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Family postcards |

Family postcards

Lee Elby
| Sunday, March 16, 2003 12:00 a.m

To George Hinklie, collecting is a three-generation family affair.

“I’ve been collecting postcards –and other things –since about 1968,” Hinklie said as he proudly displayed several volumes of postcards on his mother’s dining room table. “My mother gave me what she had and that got me started.” Hinklie’s mother, Nora Rose Lamparter, who will turn 80 on St. Patrick’s Day, was not the first to collect postcards and other paper ephemera.

“I started collecting about 50 years ago,” she said. “I began when my mother gave me what she had collected over the years. ”

Lamparter was not sure when her mother, Nora Williams, began collecting. “There are postcards here from, 1907 and 1908, so I suppose she started about that time,” she surmised.

Among Hinklie’s collection are very early postcards showing scenes in Connellsville, Perryopolis and Uniontown.

“A couple of those postcards from Perryopolis were sent by my grandmother to my mother and she has kept them all these years,” Hinklie said.

Hinklie also has samples from many other states and countries.

“I have some in there that are very historically significant,” he said. “There are pictures of hotels in Atlantic City that no longer exist. There is also a picture of the flood in Wheeling, W.Va., in 1907. That card was sent in 1907.”

Hinklie, who lives in Connellsville, spent several years in the U.S. Navy. He collected many of the items on tours of duty. “I got this Bugs Bunny comic book while I was in France,” he said. “All the speaking is in French.”

Hinklie’s postcards range from the early-20th century to modern day. “I collect cards that are different or things that I like,” he said.

A couple of unusual cards were received by his mother on different occasions. They have a beautiful background, with her name “Nora” inscribed in gold.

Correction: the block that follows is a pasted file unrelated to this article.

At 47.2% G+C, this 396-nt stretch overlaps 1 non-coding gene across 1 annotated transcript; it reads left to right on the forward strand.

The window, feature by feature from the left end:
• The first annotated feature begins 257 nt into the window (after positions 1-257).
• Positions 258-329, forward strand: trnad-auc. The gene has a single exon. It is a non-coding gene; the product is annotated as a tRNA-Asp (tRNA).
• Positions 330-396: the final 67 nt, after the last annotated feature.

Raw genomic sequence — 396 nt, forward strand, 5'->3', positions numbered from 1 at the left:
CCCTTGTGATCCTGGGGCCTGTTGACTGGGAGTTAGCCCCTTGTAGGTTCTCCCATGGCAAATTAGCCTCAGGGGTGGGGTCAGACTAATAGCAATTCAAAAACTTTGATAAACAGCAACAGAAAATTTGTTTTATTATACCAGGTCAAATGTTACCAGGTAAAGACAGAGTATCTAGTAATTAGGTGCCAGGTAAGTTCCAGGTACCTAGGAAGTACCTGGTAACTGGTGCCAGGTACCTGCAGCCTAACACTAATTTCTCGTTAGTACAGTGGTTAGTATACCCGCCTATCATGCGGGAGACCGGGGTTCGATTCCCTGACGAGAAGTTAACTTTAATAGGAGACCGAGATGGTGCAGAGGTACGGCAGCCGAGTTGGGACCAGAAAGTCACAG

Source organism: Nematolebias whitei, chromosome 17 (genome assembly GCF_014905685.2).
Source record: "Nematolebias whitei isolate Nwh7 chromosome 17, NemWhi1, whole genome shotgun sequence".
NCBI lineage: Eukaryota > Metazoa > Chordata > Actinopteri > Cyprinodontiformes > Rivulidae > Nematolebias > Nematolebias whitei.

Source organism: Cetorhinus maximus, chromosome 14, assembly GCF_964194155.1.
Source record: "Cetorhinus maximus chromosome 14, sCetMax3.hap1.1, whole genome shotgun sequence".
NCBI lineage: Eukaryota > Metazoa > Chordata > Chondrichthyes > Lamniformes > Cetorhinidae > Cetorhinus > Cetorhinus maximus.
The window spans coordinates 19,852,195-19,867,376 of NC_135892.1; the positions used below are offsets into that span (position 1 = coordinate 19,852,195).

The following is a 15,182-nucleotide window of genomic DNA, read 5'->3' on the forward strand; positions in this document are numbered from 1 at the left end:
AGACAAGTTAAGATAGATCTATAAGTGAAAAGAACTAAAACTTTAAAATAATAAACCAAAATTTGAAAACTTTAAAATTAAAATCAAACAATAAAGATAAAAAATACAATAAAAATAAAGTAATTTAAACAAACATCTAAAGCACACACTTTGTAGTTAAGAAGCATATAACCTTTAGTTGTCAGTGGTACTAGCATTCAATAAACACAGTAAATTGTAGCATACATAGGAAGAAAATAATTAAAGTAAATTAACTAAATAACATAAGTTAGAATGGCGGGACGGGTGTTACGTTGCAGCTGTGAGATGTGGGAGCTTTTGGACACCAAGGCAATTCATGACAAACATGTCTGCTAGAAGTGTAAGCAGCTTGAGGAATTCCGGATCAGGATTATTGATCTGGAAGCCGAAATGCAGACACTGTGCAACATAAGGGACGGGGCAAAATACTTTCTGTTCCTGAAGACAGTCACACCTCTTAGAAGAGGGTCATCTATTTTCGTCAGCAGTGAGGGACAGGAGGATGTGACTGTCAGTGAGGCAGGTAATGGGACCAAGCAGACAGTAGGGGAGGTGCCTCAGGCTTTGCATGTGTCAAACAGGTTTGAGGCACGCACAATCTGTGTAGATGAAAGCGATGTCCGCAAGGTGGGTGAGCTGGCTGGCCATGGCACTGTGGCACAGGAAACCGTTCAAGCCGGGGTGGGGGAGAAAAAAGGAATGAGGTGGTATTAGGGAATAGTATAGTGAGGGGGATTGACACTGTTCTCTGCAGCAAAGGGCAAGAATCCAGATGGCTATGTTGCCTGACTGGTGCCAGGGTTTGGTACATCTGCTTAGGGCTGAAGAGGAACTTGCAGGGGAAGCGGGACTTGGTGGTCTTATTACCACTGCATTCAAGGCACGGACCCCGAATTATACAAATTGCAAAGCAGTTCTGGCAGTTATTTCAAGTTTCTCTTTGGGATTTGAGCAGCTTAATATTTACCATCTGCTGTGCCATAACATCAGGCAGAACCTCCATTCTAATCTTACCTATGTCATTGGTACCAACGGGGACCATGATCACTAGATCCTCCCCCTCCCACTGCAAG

Hinklie and his mother each keep scrapbooks of newspaper clippings and other significant paper items, one of which Hinklie is very proud. From the large scrapbook he pulled a souvenir booklet. On the front the famous fan dancer, Sally Rand, is portrayed in a provocative pose. Inside are photographs showing Rand with many personalities of the day, including professional wrestlers Don Eagle and Gorgeous George.

Hinklie saw Rand’s act. “The circus came to Connellsville. It set up at the Dunbar Township stadium. Sally Rand’s show was part of the circus entertainment,” he said.

Hinklie said during his travels he also met the famous Gypsy Rose Lee. At that time, he said, she was elderly and had a radio talk show.

Hinklie also showed World War II military items that he’d gotten from a relative. These included U.S. Army patches and German insignia.

From a relatively large bag, Hinklie pulled a handful of assorted cards.

“I don’t have my cards in any sort of order and these need to be put in an album,” he said. “Some day I’m going to have to take the time to do that.”

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